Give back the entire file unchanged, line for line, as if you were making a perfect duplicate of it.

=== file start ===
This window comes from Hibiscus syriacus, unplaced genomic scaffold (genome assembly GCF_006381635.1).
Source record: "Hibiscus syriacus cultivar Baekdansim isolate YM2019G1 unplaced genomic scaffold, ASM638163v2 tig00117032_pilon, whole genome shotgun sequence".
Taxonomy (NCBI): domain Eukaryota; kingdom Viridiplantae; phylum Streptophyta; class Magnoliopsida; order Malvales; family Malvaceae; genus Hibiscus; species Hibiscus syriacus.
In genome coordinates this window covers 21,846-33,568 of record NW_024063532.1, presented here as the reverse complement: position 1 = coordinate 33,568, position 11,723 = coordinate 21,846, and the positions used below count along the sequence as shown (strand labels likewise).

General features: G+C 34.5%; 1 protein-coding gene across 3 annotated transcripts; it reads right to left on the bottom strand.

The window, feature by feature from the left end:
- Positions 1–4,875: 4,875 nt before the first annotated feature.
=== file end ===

This window comes from Hibiscus syriacus, unplaced genomic scaffold (genome assembly GCF_006381635.1).
Source record: "Hibiscus syriacus cultivar Baekdansim isolate YM2019G1 unplaced genomic scaffold, ASM638163v2 tig00117032_pilon, whole genome shotgun sequence".
Taxonomy (NCBI): domain Eukaryota; kingdom Viridiplantae; phylum Streptophyta; class Magnoliopsida; order Malvales; family Malvaceae; genus Hibiscus; species Hibiscus syriacus.
In genome coordinates this window covers 21,846-33,568 of record NW_024063532.1, presented here as the reverse complement: position 1 = coordinate 33,568, position 11,723 = coordinate 21,846, and the positions used below count along the sequence as shown (strand labels likewise).

General features: G+C 34.5%; 1 protein-coding gene across 3 annotated transcripts; it reads right to left on the bottom strand.

The window, feature by feature from the left end:
- Positions 1–4,875: 4,875 nt before the first annotated feature.